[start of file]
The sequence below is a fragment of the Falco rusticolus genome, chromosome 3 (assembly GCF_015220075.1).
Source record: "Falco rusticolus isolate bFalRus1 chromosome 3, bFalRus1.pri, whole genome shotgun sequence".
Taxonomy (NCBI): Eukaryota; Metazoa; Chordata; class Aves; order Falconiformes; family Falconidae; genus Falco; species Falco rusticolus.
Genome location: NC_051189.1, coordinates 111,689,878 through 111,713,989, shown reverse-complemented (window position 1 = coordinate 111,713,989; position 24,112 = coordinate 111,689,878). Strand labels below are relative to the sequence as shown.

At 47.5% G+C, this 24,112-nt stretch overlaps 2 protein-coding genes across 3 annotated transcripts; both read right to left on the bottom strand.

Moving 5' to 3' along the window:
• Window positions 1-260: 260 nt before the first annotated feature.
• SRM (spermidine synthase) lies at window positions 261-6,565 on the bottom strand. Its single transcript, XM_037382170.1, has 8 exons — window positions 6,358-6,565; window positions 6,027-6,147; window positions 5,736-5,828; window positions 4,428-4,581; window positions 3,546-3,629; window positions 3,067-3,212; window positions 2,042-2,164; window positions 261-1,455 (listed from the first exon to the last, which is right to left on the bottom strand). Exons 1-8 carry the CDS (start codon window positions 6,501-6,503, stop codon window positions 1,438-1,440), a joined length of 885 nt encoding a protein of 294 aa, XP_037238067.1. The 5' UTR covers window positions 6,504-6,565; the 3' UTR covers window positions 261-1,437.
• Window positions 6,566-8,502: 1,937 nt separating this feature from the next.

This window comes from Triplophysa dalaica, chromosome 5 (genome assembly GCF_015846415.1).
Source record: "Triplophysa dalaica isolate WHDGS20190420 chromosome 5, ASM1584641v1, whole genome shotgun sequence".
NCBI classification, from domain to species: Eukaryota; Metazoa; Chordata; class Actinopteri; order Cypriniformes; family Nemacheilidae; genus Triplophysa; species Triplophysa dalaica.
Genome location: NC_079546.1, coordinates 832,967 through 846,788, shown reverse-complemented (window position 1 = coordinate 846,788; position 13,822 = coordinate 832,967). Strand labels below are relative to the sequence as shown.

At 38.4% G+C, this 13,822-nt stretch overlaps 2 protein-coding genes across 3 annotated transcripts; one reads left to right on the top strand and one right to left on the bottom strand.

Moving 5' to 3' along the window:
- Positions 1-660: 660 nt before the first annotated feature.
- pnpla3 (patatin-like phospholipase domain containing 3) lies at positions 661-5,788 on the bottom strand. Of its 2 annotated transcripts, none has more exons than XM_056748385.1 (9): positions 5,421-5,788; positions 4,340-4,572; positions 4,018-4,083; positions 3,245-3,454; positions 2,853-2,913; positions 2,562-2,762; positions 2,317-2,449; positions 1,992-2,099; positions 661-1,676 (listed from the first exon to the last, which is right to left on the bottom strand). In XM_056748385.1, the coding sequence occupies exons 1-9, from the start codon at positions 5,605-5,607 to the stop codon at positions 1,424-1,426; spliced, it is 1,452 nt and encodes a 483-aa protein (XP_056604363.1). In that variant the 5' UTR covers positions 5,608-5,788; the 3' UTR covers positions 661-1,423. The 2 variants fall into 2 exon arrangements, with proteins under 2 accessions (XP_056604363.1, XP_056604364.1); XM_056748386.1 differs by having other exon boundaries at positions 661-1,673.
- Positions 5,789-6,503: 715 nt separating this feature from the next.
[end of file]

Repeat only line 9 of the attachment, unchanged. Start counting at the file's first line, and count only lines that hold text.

• Window positions 6,566-8,502: 1,937 nt separating this feature from the next.